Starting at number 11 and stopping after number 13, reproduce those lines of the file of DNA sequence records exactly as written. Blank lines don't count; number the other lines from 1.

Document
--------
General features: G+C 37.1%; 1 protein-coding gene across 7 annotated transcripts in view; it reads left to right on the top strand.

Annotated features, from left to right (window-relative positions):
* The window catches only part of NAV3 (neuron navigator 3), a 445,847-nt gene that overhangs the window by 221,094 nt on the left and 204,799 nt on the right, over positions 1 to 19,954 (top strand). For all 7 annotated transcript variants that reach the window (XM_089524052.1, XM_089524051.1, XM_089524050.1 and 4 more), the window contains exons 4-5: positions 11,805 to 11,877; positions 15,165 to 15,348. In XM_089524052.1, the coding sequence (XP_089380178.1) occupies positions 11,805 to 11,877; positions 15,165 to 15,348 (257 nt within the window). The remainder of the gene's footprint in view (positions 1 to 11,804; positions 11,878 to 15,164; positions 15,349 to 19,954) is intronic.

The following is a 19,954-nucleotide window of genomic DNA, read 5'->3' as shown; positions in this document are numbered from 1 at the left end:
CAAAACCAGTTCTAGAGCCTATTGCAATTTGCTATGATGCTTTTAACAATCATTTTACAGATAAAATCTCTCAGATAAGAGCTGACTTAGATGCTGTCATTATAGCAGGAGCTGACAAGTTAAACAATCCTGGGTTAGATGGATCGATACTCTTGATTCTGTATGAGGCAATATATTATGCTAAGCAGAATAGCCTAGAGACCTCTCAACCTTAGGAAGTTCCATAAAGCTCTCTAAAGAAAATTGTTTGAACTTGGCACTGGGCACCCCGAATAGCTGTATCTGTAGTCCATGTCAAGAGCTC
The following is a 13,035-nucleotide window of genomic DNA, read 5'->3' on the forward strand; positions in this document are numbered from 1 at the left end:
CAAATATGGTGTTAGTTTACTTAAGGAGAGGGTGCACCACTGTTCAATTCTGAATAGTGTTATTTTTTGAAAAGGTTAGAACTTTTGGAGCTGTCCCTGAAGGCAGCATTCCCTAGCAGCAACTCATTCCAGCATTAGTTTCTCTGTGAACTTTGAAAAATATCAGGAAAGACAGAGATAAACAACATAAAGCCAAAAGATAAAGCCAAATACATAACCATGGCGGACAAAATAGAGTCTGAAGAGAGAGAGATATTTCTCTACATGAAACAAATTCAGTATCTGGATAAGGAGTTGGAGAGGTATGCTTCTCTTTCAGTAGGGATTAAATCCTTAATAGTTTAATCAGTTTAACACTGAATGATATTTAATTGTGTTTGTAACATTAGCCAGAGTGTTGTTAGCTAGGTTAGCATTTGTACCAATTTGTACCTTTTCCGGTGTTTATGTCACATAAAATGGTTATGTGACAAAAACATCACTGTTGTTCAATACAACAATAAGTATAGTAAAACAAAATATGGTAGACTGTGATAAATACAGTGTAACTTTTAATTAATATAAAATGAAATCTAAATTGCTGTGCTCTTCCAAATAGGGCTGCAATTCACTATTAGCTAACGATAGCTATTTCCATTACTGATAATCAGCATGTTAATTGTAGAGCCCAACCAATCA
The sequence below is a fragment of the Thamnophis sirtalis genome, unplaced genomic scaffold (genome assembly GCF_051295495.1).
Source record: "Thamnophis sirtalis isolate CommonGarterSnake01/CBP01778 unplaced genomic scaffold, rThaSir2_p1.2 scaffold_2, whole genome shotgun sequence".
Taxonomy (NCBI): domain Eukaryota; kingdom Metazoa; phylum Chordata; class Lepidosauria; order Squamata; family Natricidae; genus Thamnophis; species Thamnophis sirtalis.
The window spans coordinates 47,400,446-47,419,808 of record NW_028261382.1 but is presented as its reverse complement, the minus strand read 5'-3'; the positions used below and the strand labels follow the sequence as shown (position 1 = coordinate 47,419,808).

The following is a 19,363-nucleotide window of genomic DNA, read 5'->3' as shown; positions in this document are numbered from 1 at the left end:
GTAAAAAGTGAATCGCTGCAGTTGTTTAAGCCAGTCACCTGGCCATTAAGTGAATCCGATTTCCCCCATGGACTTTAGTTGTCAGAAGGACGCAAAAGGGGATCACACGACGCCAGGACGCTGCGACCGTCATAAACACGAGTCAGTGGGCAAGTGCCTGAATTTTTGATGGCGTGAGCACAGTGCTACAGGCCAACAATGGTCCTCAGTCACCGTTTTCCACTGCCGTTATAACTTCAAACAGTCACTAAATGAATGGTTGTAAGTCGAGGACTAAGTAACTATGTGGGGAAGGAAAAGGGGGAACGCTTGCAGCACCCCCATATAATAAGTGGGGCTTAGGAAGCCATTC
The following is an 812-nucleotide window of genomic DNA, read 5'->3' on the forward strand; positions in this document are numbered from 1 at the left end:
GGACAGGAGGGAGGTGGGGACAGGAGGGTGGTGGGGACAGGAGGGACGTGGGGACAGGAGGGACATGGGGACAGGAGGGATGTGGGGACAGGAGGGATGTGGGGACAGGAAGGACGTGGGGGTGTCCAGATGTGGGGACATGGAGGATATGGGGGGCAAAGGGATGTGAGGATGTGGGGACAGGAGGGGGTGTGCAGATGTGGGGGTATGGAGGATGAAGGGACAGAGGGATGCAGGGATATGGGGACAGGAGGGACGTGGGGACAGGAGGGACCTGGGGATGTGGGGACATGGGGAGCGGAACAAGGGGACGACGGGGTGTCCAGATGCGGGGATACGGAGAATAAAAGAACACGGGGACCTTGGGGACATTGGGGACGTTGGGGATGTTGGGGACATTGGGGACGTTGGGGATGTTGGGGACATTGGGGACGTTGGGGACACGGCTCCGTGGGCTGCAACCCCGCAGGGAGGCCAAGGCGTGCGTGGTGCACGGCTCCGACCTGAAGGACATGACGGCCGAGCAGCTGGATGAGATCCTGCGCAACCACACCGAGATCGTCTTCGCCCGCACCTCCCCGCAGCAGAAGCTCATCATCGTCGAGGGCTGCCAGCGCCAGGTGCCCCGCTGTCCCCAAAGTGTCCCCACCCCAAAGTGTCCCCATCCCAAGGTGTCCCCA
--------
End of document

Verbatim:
The window spans coordinates 47,400,446-47,419,808 of record NW_028261382.1 but is presented as its reverse complement, the minus strand read 5'-3'; the positions used below and the strand labels follow the sequence as shown (position 1 = coordinate 47,419,808).

The following is a 19,363-nucleotide window of genomic DNA, read 5'->3' as shown; positions in this document are numbered from 1 at the left end:
GTAAAAAGTGAATCGCTGCAGTTGTTTAAGCCAGTCACCTGGCCATTAAGTGAATCCGATTTCCCCCATGGACTTTAGTTGTCAGAAGGACGCAAAAGGGGATCACACGACGCCAGGACGCTGCGACCGTCATAAACACGAGTCAGTGGGCAAGTGCCTGAATTTTTGATGGCGTGAGCACAGTGCTACAGGCCAACAATGGTCCTCAGTCACCGTTTTCCACTGCCGTTATAACTTCAAACAGTCACTAAATGAATGGTTGTAAGTCGAGGACTAAGTAACTATGTGGGGAAGGAAAAGGGGGAACGCTTGCAGCACCCCCATATAATAAGTGGGGCTTAGGAAGCCATTC